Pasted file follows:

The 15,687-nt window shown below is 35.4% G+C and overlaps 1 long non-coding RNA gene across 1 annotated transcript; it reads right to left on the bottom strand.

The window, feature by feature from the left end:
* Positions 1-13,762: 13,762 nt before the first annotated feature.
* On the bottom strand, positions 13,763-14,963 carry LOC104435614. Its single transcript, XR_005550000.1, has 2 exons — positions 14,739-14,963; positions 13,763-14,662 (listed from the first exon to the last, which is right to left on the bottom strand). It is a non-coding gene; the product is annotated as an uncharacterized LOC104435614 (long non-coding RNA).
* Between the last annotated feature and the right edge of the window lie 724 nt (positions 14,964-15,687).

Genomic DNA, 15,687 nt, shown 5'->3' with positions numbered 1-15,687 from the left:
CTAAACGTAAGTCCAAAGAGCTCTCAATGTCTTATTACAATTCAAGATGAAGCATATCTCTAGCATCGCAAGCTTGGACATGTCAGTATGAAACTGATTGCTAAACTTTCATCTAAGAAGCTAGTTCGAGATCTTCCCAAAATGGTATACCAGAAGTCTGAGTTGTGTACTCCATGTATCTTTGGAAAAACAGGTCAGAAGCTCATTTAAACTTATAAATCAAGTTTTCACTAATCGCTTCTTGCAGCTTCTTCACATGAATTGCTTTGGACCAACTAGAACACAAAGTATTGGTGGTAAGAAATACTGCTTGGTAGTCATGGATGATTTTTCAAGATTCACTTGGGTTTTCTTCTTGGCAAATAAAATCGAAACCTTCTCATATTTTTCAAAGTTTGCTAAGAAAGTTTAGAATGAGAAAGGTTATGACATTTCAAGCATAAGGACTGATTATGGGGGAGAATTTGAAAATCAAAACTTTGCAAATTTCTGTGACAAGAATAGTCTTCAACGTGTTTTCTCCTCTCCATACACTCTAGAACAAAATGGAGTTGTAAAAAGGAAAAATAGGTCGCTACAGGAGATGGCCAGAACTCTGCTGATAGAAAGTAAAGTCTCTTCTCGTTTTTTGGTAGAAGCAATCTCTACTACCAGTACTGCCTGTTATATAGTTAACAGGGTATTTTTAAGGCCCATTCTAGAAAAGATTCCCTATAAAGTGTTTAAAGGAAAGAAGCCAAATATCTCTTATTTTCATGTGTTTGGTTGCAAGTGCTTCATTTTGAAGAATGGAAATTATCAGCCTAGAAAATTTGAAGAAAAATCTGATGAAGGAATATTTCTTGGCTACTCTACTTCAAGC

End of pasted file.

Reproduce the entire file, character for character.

The 15,687-nt window shown below is 35.4% G+C and overlaps 1 long non-coding RNA gene across 1 annotated transcript; it reads right to left on the bottom strand.

The window, feature by feature from the left end:
* Positions 1-13,762: 13,762 nt before the first annotated feature.
* On the bottom strand, positions 13,763-14,963 carry LOC104435614. Its single transcript, XR_005550000.1, has 2 exons — positions 14,739-14,963; positions 13,763-14,662 (listed from the first exon to the last, which is right to left on the bottom strand). It is a non-coding gene; the product is annotated as an uncharacterized LOC104435614 (long non-coding RNA).
* Between the last annotated feature and the right edge of the window lie 724 nt (positions 14,964-15,687).

Genomic DNA, 15,687 nt, shown 5'->3' with positions numbered 1-15,687 from the left:
CTAAACGTAAGTCCAAAGAGCTCTCAATGTCTTATTACAATTCAAGATGAAGCATATCTCTAGCATCGCAAGCTTGGACATGTCAGTATGAAACTGATTGCTAAACTTTCATCTAAGAAGCTAGTTCGAGATCTTCCCAAAATGGTATACCAGAAGTCTGAGTTGTGTACTCCATGTATCTTTGGAAAAACAGGTCAGAAGCTCATTTAAACTTATAAATCAAGTTTTCACTAATCGCTTCTTGCAGCTTCTTCACATGAATTGCTTTGGACCAACTAGAACACAAAGTATTGGTGGTAAGAAATACTGCTTGGTAGTCATGGATGATTTTTCAAGATTCACTTGGGTTTTCTTCTTGGCAAATAAAATCGAAACCTTCTCATATTTTTCAAAGTTTGCTAAGAAAGTTTAGAATGAGAAAGGTTATGACATTTCAAGCATAAGGACTGATTATGGGGGAGAATTTGAAAATCAAAACTTTGCAAATTTCTGTGACAAGAATAGTCTTCAACGTGTTTTCTCCTCTCCATACACTCTAGAACAAAATGGAGTTGTAAAAAGGAAAAATAGGTCGCTACAGGAGATGGCCAGAACTCTGCTGATAGAAAGTAAAGTCTCTTCTCGTTTTTTGGTAGAAGCAATCTCTACTACCAGTACTGCCTGTTATATAGTTAACAGGGTATTTTTAAGGCCCATTCTAGAAAAGATTCCCTATAAAGTGTTTAAAGGAAAGAAGCCAAATATCTCTTATTTTCATGTGTTTGGTTGCAAGTGCTTCATTTTGAAGAATGGAAATTATCAGCCTAGAAAATTTGAAGAAAAATCTGATGAAGGAATATTTCTTGGCTACTCTACTTCAAGC